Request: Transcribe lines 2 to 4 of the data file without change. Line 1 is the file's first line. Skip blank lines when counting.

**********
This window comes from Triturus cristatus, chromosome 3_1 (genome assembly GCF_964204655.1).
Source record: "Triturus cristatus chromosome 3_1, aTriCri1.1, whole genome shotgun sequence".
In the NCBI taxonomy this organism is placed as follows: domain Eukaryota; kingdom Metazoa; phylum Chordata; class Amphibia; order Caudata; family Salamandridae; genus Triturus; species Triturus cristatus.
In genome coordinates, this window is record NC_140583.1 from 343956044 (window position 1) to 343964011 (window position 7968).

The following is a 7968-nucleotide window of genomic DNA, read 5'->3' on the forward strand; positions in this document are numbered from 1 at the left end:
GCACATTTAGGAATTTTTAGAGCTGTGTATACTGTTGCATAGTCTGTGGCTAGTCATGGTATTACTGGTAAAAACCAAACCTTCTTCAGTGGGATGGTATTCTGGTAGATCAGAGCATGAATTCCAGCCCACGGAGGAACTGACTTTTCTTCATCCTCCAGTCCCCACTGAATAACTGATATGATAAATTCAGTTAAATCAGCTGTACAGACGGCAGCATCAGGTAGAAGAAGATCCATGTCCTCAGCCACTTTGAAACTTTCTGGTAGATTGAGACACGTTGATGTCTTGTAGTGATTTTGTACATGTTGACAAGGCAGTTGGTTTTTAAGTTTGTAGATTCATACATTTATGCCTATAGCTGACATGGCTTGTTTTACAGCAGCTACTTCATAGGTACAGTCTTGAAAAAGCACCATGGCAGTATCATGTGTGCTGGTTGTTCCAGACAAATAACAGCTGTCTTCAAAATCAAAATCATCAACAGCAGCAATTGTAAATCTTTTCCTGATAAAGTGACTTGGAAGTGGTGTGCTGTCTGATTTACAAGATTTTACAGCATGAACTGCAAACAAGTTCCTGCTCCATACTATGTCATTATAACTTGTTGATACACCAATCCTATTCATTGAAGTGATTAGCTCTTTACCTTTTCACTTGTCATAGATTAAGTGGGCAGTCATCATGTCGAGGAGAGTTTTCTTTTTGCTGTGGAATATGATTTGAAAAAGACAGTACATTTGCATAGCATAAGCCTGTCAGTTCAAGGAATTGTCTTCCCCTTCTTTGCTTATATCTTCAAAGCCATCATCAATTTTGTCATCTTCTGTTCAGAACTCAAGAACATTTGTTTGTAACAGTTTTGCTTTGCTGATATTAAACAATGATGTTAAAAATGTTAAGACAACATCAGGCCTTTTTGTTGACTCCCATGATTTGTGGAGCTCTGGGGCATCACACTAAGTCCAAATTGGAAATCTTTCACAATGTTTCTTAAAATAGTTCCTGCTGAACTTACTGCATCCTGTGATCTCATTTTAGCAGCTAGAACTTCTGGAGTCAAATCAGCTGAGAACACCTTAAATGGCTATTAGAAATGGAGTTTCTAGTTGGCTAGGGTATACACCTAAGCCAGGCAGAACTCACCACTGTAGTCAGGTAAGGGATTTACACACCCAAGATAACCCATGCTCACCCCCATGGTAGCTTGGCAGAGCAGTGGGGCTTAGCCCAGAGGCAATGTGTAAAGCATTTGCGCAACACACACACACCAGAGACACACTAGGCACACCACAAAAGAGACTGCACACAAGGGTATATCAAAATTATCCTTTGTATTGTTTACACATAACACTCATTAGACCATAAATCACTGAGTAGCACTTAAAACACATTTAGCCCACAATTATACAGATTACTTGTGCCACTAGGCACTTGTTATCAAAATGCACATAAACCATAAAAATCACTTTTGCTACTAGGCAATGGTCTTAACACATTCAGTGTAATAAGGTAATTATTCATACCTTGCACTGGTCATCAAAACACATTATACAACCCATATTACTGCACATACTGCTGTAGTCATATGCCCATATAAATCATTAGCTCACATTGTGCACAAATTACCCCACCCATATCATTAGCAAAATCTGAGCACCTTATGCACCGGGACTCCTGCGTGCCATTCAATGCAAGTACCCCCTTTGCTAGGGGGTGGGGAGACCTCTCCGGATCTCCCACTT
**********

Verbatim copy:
Source record: "Triturus cristatus chromosome 3_1, aTriCri1.1, whole genome shotgun sequence".
In the NCBI taxonomy this organism is placed as follows: domain Eukaryota; kingdom Metazoa; phylum Chordata; class Amphibia; order Caudata; family Salamandridae; genus Triturus; species Triturus cristatus.
In genome coordinates, this window is record NC_140583.1 from 343956044 (window position 1) to 343964011 (window position 7968).